Putting patients first has been central to Dr. Moira Stewart’s research ethos. Throughout her 40+ year career as an epidemiologist and research methodologist in family medicine, Dr. Stewart has always focused on patients, and patient engagement.
“Patient-oriented research is part of my DNA,” says Dr. Stewart, Distinguished University Professor Emeritus, Western University and OSSU’s capacity building lead. “In family medicine, we look at the relationship between patient and physician, continuity of care and how conversation is key. That’s all about patient engagement as patients and doctors engage in consensus to find common ground.”
This passion has informed her work at OSSU since she was asked in 2014 to develop capacity building workshops for the network, given her expertise in creating and developing TUTOR-PHC, a national interdisciplinary training program in family medicine research.
For those not in the know, or needing a refresher, Dr. Stewart describes capacity building through the lens of patient engagement in research. Boundaries are important as it’s not about patient engagement in clinical care with hospital patient and family councils (PFACs) but about building patient engagement in research and research uptake.
“Training and capacity building in research is about training everyone and about learning about each other’s worlds. It’s about research, how people can work together so that research has an impact,” she says.
“The patient brings patient expertise; I bring research expertise. It’s a meeting of expertise. How do you ensure the team is successful in deciding the research question, who is involved, how it’s disseminated? The process of collaboration and the meeting of experts is how to describe it.”
She cites the two proudest accomplishments of OSSU: the Masterclass, led by Dr. John Lavis, which engaged more than 200 people, of whom 25% were patient partners, and OSSU’s seven online training programs which were accessed by more than 1800 people, 75% of whom were patients, family members and caregivers. The online programs ensured material on a variety of aspects of patient-oriented research from different perspectives – Indigenous, primary care, child health and more – was accessible to people in Canada and beyond.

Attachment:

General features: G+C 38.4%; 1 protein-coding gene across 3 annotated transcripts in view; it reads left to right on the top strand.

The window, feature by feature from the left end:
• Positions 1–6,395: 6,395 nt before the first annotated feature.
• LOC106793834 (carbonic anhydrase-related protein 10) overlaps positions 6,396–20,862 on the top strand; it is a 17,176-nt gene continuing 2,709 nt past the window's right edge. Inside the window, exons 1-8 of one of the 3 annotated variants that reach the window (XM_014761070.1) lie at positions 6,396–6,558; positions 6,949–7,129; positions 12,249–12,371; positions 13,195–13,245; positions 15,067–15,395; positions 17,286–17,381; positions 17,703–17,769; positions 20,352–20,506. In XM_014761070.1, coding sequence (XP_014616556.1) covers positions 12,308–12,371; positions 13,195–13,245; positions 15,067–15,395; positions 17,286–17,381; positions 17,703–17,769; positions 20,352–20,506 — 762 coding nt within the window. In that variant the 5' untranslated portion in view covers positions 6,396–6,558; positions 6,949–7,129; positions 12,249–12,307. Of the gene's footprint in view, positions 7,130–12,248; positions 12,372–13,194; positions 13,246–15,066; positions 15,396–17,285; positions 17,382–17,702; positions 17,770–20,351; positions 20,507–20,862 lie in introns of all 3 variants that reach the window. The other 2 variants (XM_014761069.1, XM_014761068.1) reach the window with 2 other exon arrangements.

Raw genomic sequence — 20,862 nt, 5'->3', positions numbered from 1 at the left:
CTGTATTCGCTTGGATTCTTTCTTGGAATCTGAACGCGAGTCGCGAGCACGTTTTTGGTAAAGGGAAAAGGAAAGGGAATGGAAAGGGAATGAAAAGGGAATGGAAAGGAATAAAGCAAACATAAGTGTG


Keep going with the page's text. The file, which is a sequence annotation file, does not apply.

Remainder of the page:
“I think the Masterclass is the shining example of OSSU and the seven online programs are the second star in the constellation,” she says.
As she moves into this mature phase of her career, Dr. Stewart wants to nurture the next generation of capacity-building.
Judging by the success of a recent priority-setting online workshop, her efforts are already paying off. Co-designed by OSSU’s Capacity Building Working Group and the Patient Partner Working Group, the event involved more than 60 people, from patients and early researchers to senior leaders and policy-makers. A common theme was how essential it is to ensure equity, diversity, and inclusion in patient-engagement in research, and the need for equal partnerships to address power imbalances.
As we move into the next more mature phase of patient-oriented research, the recently established SPOR National Training Entity (NTE) will build upon the foundation laid by OSSU and SPOR Support Units in other provinces. Funded by CIHR and led by Dr. Annie LeBlanc of Laval University, its network of about 70 co-investigators across Canada will innovate, enhance and coordinate training and capacity development for the country.
“We need more coordination of existing expertise to develop a community of practice and the NTE will fill that gap at the Canadian level,” says Dr. Stewart. The team brings expertise, which combined with training and the ability to engage in communications activities, can support trainees to be effective health researchers and engage diverse stakeholders.
She sees the work of OSSU as important to the NTE, from OSSU’s central training inventory for patient-oriented research to online training modules and is looking forward to representing OSSU in the new entity and continuing to build on success.
It’s her legacy. This is the focus for the next stage of her career: training the next generation or two. “This work fits with my age and stage – I want to give back,” states Dr. Stewart.